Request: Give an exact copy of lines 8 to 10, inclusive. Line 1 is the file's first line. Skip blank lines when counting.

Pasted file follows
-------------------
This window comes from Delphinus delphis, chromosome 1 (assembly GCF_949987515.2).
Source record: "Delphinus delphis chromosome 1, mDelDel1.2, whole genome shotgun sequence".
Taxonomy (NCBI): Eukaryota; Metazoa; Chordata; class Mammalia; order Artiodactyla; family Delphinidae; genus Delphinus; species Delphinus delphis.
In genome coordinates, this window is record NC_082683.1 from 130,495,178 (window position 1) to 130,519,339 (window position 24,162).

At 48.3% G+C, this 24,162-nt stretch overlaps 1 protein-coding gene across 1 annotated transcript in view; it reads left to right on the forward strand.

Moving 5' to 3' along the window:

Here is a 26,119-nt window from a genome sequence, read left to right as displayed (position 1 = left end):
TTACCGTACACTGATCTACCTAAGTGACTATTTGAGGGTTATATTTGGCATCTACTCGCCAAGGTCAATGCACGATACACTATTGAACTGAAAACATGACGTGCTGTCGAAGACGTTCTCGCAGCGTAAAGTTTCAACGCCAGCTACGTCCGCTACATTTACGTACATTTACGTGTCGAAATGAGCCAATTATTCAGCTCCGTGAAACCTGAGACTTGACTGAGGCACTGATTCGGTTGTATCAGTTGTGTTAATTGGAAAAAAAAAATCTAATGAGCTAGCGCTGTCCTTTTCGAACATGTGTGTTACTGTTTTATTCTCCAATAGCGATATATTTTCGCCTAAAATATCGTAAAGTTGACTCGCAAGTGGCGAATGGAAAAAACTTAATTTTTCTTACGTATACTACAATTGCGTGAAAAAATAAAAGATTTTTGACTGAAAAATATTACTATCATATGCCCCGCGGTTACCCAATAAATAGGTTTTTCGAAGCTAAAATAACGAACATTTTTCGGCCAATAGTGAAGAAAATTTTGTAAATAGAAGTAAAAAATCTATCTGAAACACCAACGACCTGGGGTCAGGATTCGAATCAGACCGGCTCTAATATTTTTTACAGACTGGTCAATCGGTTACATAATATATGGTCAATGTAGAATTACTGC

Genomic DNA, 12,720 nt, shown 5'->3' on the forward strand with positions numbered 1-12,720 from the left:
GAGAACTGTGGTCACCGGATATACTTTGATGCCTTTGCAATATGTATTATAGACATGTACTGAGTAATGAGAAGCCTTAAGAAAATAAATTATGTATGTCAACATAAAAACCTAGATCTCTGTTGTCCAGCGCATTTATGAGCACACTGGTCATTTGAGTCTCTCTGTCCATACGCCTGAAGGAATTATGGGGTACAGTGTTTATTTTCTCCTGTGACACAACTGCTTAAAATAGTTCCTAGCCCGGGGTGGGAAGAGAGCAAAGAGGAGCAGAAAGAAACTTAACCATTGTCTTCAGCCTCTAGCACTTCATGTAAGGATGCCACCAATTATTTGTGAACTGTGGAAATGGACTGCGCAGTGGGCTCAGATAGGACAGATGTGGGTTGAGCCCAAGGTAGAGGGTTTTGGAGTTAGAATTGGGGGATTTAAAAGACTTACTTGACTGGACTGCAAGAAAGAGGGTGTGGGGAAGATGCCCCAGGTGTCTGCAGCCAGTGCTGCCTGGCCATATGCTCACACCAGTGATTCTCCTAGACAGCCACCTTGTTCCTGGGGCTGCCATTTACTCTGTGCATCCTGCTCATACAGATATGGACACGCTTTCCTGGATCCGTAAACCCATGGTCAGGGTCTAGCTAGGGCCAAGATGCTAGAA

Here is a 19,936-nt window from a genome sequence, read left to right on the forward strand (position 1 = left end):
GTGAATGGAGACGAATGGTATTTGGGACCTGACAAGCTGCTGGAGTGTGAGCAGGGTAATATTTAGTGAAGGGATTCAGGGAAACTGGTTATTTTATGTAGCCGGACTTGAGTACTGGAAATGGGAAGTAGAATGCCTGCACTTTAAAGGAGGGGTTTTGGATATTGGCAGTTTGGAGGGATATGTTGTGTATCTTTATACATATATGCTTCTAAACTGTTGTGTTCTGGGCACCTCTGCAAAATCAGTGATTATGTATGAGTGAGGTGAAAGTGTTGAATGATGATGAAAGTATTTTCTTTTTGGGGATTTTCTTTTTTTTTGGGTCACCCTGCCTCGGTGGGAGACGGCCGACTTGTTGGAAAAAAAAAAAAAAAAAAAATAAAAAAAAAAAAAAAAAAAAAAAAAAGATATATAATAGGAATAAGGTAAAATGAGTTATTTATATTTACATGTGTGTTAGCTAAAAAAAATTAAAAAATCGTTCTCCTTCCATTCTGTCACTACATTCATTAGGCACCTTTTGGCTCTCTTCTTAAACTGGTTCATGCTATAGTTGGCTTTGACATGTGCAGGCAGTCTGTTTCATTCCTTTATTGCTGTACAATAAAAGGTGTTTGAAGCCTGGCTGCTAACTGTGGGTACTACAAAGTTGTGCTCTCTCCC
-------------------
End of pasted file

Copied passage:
TTACCGTACACTGATCTACCTAAGTGACTATTTGAGGGTTATATTTGGCATCTACTCGCCAAGGTCAATGCACGATACACTATTGAACTGAAAACATGACGTGCTGTCGAAGACGTTCTCGCAGCGTAAAGTTTCAACGCCAGCTACGTCCGCTACATTTACGTACATTTACGTGTCGAAATGAGCCAATTATTCAGCTCCGTGAAACCTGAGACTTGACTGAGGCACTGATTCGGTTGTATCAGTTGTGTTAATTGGAAAAAAAAAATCTAATGAGCTAGCGCTGTCCTTTTCGAACATGTGTGTTACTGTTTTATTCTCCAATAGCGATATATTTTCGCCTAAAATATCGTAAAGTTGACTCGCAAGTGGCGAATGGAAAAAACTTAATTTTTCTTACGTATACTACAATTGCGTGAAAAAATAAAAGATTTTTGACTGAAAAATATTACTATCATATGCCCCGCGGTTACCCAATAAATAGGTTTTTCGAAGCTAAAATAACGAACATTTTTCGGCCAATAGTGAAGAAAATTTTGTAAATAGAAGTAAAAAATCTATCTGAAACACCAACGACCTGGGGTCAGGATTCGAATCAGACCGGCTCTAATATTTTTTACAGACTGGTCAATCGGTTACATAATATATGGTCAATGTAGAATTACTGC

Genomic DNA, 12,720 nt, shown 5'->3' on the forward strand with positions numbered 1-12,720 from the left:
GAGAACTGTGGTCACCGGATATACTTTGATGCCTTTGCAATATGTATTATAGACATGTACTGAGTAATGAGAAGCCTTAAGAAAATAAATTATGTATGTCAACATAAAAACCTAGATCTCTGTTGTCCAGCGCATTTATGAGCACACTGGTCATTTGAGTCTCTCTGTCCATACGCCTGAAGGAATTATGGGGTACAGTGTTTATTTTCTCCTGTGACACAACTGCTTAAAATAGTTCCTAGCCCGGGGTGGGAAGAGAGCAAAGAGGAGCAGAAAGAAACTTAACCATTGTCTTCAGCCTCTAGCACTTCATGTAAGGATGCCACCAATTATTTGTGAACTGTGGAAATGGACTGCGCAGTGGGCTCAGATAGGACAGATGTGGGTTGAGCCCAAGGTAGAGGGTTTTGGAGTTAGAATTGGGGGATTTAAAAGACTTACTTGACTGGACTGCAAGAAAGAGGGTGTGGGGAAGATGCCCCAGGTGTCTGCAGCCAGTGCTGCCTGGCCATATGCTCACACCAGTGATTCTCCTAGACAGCCACCTTGTTCCTGGGGCTGCCATTTACTCTGTGCATCCTGCTCATACAGATATGGACACGCTTTCCTGGATCCGTAAACCCATGGTCAGGGTCTAGCTAGGGCCAAGATGCTAGAA